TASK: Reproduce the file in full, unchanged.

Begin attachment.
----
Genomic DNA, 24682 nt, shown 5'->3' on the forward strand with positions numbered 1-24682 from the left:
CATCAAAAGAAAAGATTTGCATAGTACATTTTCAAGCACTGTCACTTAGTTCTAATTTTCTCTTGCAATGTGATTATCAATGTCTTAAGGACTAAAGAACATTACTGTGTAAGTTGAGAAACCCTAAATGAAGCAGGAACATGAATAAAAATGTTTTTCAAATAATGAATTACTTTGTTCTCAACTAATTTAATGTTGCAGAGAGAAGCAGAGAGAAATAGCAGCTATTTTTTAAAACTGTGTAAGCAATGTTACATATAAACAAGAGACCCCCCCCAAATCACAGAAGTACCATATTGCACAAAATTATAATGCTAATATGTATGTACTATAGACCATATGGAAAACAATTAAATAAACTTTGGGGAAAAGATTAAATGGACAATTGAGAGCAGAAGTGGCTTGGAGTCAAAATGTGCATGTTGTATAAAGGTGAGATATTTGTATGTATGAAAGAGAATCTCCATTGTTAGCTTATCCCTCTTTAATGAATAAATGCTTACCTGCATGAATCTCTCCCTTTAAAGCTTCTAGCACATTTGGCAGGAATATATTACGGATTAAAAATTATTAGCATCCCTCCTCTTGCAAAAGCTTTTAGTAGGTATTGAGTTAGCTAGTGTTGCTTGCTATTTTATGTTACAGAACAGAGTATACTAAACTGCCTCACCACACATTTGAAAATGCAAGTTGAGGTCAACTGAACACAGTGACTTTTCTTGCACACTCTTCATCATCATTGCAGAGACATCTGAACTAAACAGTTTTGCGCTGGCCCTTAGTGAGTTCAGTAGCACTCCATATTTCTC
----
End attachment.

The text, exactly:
Genomic DNA, 24682 nt, shown 5'->3' on the forward strand with positions numbered 1-24682 from the left:
CATCAAAAGAAAAGATTTGCATAGTACATTTTCAAGCACTGTCACTTAGTTCTAATTTTCTCTTGCAATGTGATTATCAATGTCTTAAGGACTAAAGAACATTACTGTGTAAGTTGAGAAACCCTAAATGAAGCAGGAACATGAATAAAAATGTTTTTCAAATAATGAATTACTTTGTTCTCAACTAATTTAATGTTGCAGAGAGAAGCAGAGAGAAATAGCAGCTATTTTTTAAAACTGTGTAAGCAATGTTACATATAAACAAGAGACCCCCCCCAAATCACAGAAGTACCATATTGCACAAAATTATAATGCTAATATGTATGTACTATAGACCATATGGAAAACAATTAAATAAACTTTGGGGAAAAGATTAAATGGACAATTGAGAGCAGAAGTGGCTTGGAGTCAAAATGTGCATGTTGTATAAAGGTGAGATATTTGTATGTATGAAAGAGAATCTCCATTGTTAGCTTATCCCTCTTTAATGAATAAATGCTTACCTGCATGAATCTCTCCCTTTAAAGCTTCTAGCACATTTGGCAGGAATATATTACGGATTAAAAATTATTAGCATCCCTCCTCTTGCAAAAGCTTTTAGTAGGTATTGAGTTAGCTAGTGTTGCTTGCTATTTTATGTTACAGAACAGAGTATACTAAACTGCCTCACCACACATTTGAAAATGCAAGTTGAGGTCAACTGAACACAGTGACTTTTCTTGCACACTCTTCATCATCATTGCAGAGACATCTGAACTAAACAGTTTTGCGCTGGCCCTTAGTGAGTTCAGTAGCACTCCATATTTCTC